1894: Father Morice trashes Chinuk Pipa
In the preface to the 2nd edition of his Dakelh Dene “Carrier Reading-Book“, A.G. Morice OMI trashes his perceived competition, the new, vastly popular Chinuk Pipa of southern BC.
Pages 6 to 8 bring us this notoriously cantankerous priest’s criticism, which is actually cogent, balanced, and powerful:
Since the invention of the Déné Syllabary, efforts
have been made in the southern part of British Colum-
bia to introduce among Indians of non-Déné stock the
stenography of the Duployé brothers as a means of wri-
ting the Chinook jargon and even some of the native
languages. This attempt has prompted the question
asked the writer from different quarters: Would it not
be better for the sake of convenience and as a means of
reducing labor to a minimum to adopt a uniform graph-
ic system throughout the whole province? To which
I beg to answer: —
With the exception of the Kootenay [Ktunaxa], all the Indians
South of the Déné belong to tribes of Salish parentage
the dialects of which are noted for the preponderance
of the consonants over the vowels. Hence our system,
being based on the relatively equal proportion of the
vocalic and consonantal sounds, could not, without al-
terations, meet the requirements of the Shooshwap [Secwepemctsín],
Thompson [Nla’keʔkepmxcín], Okanagan [Nsilxcn], etc. idioms. On the other hand,
no unprejudiced philologist ever so little conversant
with the numerous sounds of the Salish dialects which
have absolutely no equivalent in the French language
will deny the fact that the Duployé stenography, which
is excellent in the land of the Gauls, is altogether out
of place among the natives of British Columbia, since
it is utterly inadequate to the task of faithfully render-
ing, say, one-fifth of the sounds of their languages.
Nay more, even Chinook, which is but an unpreten-
tious jargon, cannot be correctly expressed by means of
the Duployé, or any other, stenography, since there is
no known system of short-hand which possesses any-
thing like an equivalent for the peculiar consonantal
sound of such common words as t’ɿap, t’ɿəmənwit, oiɹat,
etc. Nor should it be forgotten that stenography being
invariably hand-written previous to its being reprodu-
ced by mechanical process, some dashes inadvertently
made too long or too short may easily be confounded by
the student with others of nearly similar appearance
but of quite different value, an accident which is, of
course, impossible with type-printed signs like those of
the Déné Syllabary.
That’s one of the best summaries ever put together of the real deficiencies of Chinuk Pipa.
Having learned it and taught it, I’m aware that too many of the “shorthand’s” symbols are hard to distinguish from each other; its creator Duployé got a bit carried away with his idea of geometrically minimal letters that would maximally boost writing speed. (Mind you, though, Morice’s Dene syllabics must be a nightmare for dyslexics, as the vowels are differentiated only by tilting the syllable character in different directions!)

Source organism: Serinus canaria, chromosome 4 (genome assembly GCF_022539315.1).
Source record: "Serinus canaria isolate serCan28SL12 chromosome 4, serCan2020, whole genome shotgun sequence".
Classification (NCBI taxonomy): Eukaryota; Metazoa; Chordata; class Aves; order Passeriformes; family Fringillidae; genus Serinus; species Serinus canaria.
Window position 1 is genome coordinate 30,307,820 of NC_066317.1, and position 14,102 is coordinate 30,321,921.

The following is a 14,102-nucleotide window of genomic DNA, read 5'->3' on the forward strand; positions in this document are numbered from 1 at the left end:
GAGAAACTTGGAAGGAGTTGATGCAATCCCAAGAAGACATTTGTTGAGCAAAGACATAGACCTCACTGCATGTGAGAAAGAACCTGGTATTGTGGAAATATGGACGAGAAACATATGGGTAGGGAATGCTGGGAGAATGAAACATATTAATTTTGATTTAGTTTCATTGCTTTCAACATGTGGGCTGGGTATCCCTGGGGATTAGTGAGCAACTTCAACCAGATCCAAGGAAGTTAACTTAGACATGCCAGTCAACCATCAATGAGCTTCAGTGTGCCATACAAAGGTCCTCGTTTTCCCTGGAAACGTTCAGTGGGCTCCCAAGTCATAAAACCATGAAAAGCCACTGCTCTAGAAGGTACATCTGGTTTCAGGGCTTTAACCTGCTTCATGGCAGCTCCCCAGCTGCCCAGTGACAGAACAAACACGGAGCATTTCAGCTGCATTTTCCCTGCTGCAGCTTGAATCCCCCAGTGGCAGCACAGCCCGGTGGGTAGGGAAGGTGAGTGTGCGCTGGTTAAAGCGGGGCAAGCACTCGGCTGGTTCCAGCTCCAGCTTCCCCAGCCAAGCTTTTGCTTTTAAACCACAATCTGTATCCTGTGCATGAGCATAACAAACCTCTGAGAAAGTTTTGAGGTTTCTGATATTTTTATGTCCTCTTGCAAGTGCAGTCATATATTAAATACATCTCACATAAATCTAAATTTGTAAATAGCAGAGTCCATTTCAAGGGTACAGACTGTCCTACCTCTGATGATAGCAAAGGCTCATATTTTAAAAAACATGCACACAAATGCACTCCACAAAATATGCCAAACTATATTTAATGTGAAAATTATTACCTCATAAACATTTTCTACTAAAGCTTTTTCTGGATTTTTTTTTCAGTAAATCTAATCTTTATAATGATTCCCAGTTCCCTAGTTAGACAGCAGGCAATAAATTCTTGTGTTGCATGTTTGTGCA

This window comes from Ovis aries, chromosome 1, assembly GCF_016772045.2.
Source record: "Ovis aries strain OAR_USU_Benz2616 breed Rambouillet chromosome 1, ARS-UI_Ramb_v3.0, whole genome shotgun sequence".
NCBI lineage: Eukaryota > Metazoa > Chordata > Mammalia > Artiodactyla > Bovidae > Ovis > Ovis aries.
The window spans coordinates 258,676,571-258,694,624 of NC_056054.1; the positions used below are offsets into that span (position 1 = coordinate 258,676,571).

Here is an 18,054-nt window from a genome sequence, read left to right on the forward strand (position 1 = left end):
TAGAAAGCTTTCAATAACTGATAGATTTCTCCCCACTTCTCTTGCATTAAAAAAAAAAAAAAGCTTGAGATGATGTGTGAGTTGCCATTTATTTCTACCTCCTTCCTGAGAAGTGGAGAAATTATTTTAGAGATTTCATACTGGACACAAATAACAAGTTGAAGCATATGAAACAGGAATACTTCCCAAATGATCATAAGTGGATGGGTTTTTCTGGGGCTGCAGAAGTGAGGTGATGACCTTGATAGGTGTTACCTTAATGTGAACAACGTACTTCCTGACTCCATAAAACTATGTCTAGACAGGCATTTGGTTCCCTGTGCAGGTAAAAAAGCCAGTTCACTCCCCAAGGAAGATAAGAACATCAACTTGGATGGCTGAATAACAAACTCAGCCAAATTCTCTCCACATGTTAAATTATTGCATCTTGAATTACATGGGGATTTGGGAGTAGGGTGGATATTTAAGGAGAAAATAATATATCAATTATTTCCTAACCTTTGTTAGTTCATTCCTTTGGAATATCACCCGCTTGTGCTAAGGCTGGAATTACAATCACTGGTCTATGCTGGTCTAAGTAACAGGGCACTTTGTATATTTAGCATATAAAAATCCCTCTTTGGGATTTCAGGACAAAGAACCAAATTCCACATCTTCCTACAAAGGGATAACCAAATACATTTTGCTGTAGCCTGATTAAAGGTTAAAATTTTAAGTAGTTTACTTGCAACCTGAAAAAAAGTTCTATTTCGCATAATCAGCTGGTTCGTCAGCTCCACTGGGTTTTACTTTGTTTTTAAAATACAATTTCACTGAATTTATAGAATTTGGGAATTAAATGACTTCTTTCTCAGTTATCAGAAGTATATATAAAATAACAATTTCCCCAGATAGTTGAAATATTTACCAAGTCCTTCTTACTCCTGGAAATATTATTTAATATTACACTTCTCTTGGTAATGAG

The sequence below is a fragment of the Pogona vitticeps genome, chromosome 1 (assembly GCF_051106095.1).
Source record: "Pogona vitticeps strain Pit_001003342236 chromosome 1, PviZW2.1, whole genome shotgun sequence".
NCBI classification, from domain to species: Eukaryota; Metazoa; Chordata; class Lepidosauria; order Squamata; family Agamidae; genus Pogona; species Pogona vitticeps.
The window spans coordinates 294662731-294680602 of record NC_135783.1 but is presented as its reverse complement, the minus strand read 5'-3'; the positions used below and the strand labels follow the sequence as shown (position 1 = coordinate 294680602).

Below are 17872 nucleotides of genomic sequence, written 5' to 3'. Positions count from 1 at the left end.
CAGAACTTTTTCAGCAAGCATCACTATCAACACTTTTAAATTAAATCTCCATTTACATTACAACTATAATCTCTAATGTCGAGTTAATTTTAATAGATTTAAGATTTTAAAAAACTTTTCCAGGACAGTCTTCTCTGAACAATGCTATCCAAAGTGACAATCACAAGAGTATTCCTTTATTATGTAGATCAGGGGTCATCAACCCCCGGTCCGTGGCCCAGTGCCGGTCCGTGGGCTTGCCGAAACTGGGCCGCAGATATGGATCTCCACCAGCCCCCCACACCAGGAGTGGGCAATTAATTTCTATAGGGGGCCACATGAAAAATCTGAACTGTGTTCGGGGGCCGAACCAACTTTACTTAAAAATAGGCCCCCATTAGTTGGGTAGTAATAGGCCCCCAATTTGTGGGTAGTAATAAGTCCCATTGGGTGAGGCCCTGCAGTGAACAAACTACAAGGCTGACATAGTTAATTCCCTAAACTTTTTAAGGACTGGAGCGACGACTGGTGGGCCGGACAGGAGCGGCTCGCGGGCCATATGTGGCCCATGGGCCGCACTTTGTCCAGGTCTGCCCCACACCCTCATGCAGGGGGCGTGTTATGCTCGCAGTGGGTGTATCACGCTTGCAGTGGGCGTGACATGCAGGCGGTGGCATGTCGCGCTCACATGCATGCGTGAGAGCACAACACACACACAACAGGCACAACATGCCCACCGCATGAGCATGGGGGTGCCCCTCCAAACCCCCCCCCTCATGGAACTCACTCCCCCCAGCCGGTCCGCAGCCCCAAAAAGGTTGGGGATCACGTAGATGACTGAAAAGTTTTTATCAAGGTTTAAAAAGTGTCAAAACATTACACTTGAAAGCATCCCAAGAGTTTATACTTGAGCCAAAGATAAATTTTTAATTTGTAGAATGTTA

Chinuk Pipa is also indeed handicapped by its handwritten, in fact cursive, mechanism of word-formation. This is precisely why it’s the quite rare writing system in the world that still hasn’t been successfully turned into a font. (Yesterday a friend demonstrated to me how his expensive electronic drawing pad can learn to recognize your handwriting, which I think could lead to a way to input Chinuk Pipa directly into a computer…but it still begs the question of displaying Chinuk Pipa onscreen!)
And in 2020, most Chinuk Wawa learners will have a sharp awareness that CW uses numerous sounds that aren’t found in European languages. Morice’s unique but accurate phonetic writing of 3 Jargon words above with apostrophes and upside-down L’s & R’s — which by the way is among the earliest such representations of the language — demonstrates this well. Chinuk Pipa, even at its best in the pretty rare circumstances when writers made an effort to distinguish some of the “Indian” sounds, still only managed to come up with symbols for k’, ł, x, and xw (xʷ phonetically). The “schwa” sound ə, the complex t’ł (ƛ̓ phonetically), and the “back x” x̣, all found in the above words, are among the many that never had their own symbols in the shorthand.
Nonetheless, it turns out that scientific efficiency isn’t what makes a writing system useful or popular.
Virtually every alphabet, syllabary, abugida, abjad, and ideogram system that speakers actually use in their daily lives is sub-optimal:
(1) in terms of helping our brains to distinguish among the set of symbols, and
(2) in leaving out a whole lot of informationally important detail — nearly always stress/tone/intonation, but also the sorts of “place and manner” distinctions that Morice points out in Chinuk Pipa.
And Morice doesn’t disclose two further factors of great relevance to why Chinuk Pipa caught on despite its failings:
(A) Salish community members turned out to love learning to read & write it from each other, and
(B) Morice was what’s now known as an asshole; his attitudes and behavior pissed off his superiors and peers, leading to a province-wide meeting of priests at which Le Jeune was elected as the best person to develop a shorthand alternative to Morice’s Dakelh syllabary.
As I’ve recently written here, there’s more than one way for a cat to be skinned. You can create a successful way of writing Indigenous languages through your sheer solitary genius, and as Morice did, more or less press it on the communities you work with.
Or you can acknowledge a consensus of people’s feelings, and come up with something that works well enough, which is the usual story behind the writing systems of the world.